The Existential Pleasures of Engineering

The Existential Pleasures of Engineering Describes how engineers think and feel about their work and argues that engineering is a response to creative impulses

  • Title: The Existential Pleasures of Engineering
  • Author: Samuel C. Florman
  • ISBN: 9780312114497
  • Page: 143
  • Format: Hardcover
  • Describes how engineers think and feel about their work, and argues that engineering is a response to creative impulses.

    One thought on “The Existential Pleasures of Engineering”

    1. I'm an engineer. I think engineering is fascinating. I was enthusiastic about a book by an engineer who was also literate (Florman has a Master's degree in English) and reflecting on the nature of engineering. And, let's face it, it's a hilarious title. I should have been Florman's target audience.I hated it so much.It's a book in three parts: first, a lament over the fall of the engineer from public adoration after the creation of the atomic bomb and an attempt to exculpate engineers from blame [...]

    2. I was looking for a book that was written by experienced engineers for the engineers. Also, I wanted to learn more about the feelings of these experienced engineers about the profession over years of practicing. I would say that this book has answers to most of these questions and additionally it sheds light on better engineering ethics and practices as well. However, I must say that this book's main area is to provide a reasoning for the internal driving force of an engineer with philosophy.In [...]

    3. "Our contemporary problem is distressingly obvious. We have too many people wanting too many things. This is not caused by technology; it is s consequence of the type of creature that man is.""I do not believe that it is up to the engineering profession to decide what is good for society, to decide for example, whether we should favor mass transit or individual automobiles, allow drilling for oil off our coasts, authorize the use of public lands for mining, or determine how much of our national [...]

    4. A fact fueled, philosophy loaded rocketship driven into the question; what is the essence of technology? An eleven chapter book, each chapter addressing the philosophical problems and accomplishments related with the profession of engineering. Samuel C. Florman’s “The Existential Pleasures of Engineering” can be broken into three main parts. Part one, the triumph and the fall of engineers, their inhuman designs, how the public came to love them, the role they play in the the environmental [...]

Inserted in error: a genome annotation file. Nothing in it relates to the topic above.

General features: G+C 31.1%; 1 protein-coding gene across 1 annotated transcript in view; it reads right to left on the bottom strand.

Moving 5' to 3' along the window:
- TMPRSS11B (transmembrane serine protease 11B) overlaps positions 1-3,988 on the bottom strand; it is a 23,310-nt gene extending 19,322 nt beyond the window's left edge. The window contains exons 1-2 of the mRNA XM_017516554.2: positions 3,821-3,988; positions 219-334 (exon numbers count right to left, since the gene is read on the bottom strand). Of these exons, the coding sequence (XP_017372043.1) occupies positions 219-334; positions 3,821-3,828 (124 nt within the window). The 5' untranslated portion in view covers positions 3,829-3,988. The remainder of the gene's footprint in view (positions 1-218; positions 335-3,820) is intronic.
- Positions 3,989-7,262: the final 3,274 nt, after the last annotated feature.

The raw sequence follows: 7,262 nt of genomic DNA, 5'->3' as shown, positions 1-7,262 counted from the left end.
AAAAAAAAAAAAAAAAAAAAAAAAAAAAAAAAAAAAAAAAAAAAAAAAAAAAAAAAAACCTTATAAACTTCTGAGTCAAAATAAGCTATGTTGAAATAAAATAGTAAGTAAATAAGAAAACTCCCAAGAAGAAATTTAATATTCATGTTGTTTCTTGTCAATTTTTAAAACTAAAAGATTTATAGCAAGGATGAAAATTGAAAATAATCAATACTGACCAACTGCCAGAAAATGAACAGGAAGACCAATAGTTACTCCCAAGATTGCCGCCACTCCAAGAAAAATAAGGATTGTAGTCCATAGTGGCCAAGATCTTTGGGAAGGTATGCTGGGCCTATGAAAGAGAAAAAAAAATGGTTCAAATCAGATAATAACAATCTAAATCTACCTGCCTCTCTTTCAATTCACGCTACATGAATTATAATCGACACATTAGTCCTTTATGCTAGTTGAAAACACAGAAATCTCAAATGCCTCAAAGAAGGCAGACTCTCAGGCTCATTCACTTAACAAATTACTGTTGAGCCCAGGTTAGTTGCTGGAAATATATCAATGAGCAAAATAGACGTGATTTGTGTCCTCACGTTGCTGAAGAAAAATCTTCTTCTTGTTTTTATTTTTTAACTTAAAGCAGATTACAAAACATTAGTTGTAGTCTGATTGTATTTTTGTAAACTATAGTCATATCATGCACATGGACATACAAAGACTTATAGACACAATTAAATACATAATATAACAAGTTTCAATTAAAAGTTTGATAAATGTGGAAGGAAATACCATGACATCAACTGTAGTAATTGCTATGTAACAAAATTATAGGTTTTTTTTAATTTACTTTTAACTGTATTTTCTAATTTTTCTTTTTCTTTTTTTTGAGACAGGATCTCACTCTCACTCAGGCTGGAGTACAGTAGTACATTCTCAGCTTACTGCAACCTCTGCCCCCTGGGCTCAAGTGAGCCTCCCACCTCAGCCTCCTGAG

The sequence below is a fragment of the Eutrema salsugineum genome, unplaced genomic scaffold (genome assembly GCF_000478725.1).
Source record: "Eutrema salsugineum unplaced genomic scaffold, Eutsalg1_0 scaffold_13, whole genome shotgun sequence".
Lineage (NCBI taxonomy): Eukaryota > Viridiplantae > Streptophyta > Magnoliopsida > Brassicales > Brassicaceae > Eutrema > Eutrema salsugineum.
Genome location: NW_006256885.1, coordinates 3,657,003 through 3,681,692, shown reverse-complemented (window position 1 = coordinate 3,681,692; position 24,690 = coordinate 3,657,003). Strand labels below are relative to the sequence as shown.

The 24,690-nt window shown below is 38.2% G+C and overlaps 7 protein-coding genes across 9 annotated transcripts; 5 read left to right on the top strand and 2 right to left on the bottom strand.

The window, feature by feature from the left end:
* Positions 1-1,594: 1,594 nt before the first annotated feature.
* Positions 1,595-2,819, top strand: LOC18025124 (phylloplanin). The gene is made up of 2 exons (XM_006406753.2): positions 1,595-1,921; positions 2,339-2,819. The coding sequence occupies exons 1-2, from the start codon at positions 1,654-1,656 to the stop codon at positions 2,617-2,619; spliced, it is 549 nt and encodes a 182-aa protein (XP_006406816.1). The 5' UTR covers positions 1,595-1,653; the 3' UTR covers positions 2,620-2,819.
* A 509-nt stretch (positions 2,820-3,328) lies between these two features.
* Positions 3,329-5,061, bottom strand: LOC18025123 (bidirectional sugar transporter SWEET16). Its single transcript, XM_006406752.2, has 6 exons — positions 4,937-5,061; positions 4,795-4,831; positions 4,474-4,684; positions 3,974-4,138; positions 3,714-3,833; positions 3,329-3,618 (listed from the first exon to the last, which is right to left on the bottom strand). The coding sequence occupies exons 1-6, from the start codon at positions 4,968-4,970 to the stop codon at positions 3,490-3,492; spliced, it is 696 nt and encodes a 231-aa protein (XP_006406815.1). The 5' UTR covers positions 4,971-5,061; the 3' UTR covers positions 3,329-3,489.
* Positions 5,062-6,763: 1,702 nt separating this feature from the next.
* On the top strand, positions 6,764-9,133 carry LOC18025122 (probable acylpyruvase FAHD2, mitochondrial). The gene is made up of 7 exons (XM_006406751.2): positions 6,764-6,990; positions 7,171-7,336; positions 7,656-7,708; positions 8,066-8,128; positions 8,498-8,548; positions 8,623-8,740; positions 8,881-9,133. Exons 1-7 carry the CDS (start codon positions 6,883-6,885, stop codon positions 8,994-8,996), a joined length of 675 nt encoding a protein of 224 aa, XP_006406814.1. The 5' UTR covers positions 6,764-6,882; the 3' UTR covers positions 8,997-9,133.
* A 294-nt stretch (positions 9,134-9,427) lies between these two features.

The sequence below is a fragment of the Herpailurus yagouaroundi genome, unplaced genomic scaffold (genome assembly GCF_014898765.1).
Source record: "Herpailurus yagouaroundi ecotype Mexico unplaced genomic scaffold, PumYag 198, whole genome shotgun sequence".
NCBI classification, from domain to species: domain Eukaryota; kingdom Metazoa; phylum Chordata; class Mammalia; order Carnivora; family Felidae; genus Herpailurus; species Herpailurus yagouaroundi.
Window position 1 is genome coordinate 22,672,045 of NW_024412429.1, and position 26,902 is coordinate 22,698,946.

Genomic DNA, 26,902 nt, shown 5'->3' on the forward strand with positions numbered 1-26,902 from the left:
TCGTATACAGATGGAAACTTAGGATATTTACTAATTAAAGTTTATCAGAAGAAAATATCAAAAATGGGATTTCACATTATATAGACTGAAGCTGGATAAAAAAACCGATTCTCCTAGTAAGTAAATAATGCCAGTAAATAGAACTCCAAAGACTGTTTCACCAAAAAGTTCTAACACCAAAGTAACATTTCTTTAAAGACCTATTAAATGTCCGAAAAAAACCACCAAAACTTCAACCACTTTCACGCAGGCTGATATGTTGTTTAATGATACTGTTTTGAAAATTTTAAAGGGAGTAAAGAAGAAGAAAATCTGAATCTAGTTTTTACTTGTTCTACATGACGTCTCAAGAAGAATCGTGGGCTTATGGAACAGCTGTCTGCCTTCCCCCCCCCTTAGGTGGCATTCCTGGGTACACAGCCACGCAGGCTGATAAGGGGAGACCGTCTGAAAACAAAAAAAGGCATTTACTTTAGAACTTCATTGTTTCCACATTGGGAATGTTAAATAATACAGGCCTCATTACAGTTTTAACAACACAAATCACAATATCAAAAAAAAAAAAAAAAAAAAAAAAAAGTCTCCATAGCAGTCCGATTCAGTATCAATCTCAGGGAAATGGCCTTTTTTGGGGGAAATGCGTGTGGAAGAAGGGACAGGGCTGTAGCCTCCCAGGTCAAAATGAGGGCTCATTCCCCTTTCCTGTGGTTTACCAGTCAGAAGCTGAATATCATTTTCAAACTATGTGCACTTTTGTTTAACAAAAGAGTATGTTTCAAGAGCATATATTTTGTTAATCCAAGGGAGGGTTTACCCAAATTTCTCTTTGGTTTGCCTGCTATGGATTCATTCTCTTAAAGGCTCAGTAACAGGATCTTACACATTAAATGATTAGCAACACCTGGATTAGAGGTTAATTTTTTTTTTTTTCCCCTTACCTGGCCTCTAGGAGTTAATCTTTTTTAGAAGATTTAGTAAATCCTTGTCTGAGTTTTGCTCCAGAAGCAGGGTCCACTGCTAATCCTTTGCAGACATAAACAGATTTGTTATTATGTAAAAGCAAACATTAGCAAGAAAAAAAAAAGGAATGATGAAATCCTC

5. I found the first half of this book poorly reasoned, and full of mischaracterization of people's arguments, and it soured me on the book for a long time. Eventually I got around to reading the second half, which is better, but it fails to achieve what I'd hoped from it. There are a few choice quotes, but I didn't find much substance that was relevant to either engineering or philosophy, today.

    6. As a socialist, I often get frustrated when writing something written by a liberal for their universal assumption that the capitalist mode is simply "human nature." Even moreso when the author is arguing against someone else who also fails to see that capitalism is the problem. This is the case for the first part of this book, in which Florman argues against the "antitechnologists", perhaps more accurately described as primitivist anarchists. The latter group posits that technology in itself is [...]

    7. I enjoyed this book. It helped me to remember some of the things about engineering that I don't always remember. It also reminded me of the arguments that I use to feel - more than have - as an insecure engineering student that engineers were not valuable. Certainly that isn't true. It surprises me that those arguments don't seem to happen any more. But, maybe that is only because I am a long way past college and spend most of my time with people that are also engineers.Updated July 2017The one [...]